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Hi, my name is Jenn Feldman. I live in New York (more specifically Long Island) and I’m always made fun of for my accent. I am a psychology major hoping to have a practice as a psychologist for children with Autism/special needs as well as the families that are affected by the disorder. My goals for this semester are to learn as much as I can about the Autism Spectrum and it’s culture so that when I do start my career I am well versed on what is culturally acceptable and what isn’t. I also want to learn about other points of view rather than the one I’ve been in for a while. I have dealt directly with kids with special needs as their counselor, their dance instructor, and their friend. I’ve never been in a situation where I’ve had to enter their home lives and really help them cope with the hand they’ve been dealt. I am hoping that I can broaden my understanding of the hardships as well as gifts that autism brings to a family.

When talking about any subject in any context, there are only so many viewpoints one can take. As a writer it is important to distinguish which ones are extremely relevant and which ones should be cut. Burke uses this idea of Reflection, Selection and Deflection to describe this idea.All three of these things can alter how you see a topic and it can effect your stance on sed topic.

A view point could reflect a certain topic in a way that you wouldn’t normally view it. The first thing that came to mind when reading Burke’s article was a Circus mirror. It can make certain things bigger and certain things smaller and can really deform the way something is reflected. With autism, there is a lot of talk about the two extremes: severe autism and normality. Learning is very unique in this way because I can only educate myself on what others have studied if I don’t have that personal experience. What if their viewpoints are distorted? What if I am staring at a reflection from a circus mirror and I have no idea that views are distorted? How can I make an educated judgement on these topics?

Selection is also a major tool that scholars and professionals can use to make readers understand their point of view and their point of view only. The selection of the information they use for their journals could be skewed or one-sided. How am I supposed to know that? Unless I encounter every single human being with Autism I cannot make an unbiased judgement call or opinion. I have to accept what these people tell me as my only source of knowledge. If they select case studies from cases of the extreme measures, I cannot account for the median that is not being represented.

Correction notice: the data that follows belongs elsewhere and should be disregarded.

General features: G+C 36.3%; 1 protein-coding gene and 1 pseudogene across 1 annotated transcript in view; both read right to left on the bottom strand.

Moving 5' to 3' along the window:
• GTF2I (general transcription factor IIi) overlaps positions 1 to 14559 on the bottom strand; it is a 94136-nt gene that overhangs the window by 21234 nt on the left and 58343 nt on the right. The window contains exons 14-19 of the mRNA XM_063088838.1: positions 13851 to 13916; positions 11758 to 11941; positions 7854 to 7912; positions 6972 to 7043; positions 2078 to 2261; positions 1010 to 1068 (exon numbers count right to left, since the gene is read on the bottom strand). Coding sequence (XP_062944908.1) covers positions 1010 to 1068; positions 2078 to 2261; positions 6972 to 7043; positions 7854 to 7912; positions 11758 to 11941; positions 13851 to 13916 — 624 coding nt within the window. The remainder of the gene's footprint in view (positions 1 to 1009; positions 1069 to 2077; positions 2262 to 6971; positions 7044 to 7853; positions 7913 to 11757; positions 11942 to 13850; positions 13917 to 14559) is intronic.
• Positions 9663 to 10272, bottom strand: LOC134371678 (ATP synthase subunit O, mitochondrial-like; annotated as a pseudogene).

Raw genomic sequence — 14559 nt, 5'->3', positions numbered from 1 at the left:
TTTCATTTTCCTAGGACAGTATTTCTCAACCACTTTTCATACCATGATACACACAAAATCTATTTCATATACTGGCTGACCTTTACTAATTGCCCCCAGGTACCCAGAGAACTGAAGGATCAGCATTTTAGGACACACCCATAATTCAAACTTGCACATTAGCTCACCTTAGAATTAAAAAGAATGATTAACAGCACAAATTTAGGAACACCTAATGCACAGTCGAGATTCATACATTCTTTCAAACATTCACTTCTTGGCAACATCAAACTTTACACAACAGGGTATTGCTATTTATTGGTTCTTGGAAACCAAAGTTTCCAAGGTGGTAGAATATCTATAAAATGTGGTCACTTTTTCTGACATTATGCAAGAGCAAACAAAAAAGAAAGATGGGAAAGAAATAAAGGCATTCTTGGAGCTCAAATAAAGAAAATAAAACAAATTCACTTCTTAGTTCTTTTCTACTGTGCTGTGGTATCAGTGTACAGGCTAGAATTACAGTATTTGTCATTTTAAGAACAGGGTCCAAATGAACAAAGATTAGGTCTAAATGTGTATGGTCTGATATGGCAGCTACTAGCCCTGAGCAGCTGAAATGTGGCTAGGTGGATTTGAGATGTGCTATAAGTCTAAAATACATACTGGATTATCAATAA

I’ve noticed that in the readings we’ve had in this class there have been topics of extremes. For example, I’ve learned about those who are severely autistic and called names like “idiot” and “retard” and “completely incapable” and then I’ve also learned about those who are on the other side of the spectrum who are “sevants” and “incredible human beings.” I have yet to hear about someone in the middle. Classic Autism: stimming, limited attention span, behavioral issues, cognitive problems, lack of focus. All of these things are put to either extreme but none of the readings we’ve had have talked about that grey middle area. The aspect of deflection deals with the same core concepts. The authors deflect from the concept of this middle ground and I’m not really sure why. Is it because there simply isn’t enough research to follow up? Is it because extremes are more interesting to talk and learn about? I’m not really sure what the reason is but I wish there was more to be said for those in the middle who need just as much attention and help as anyone else.

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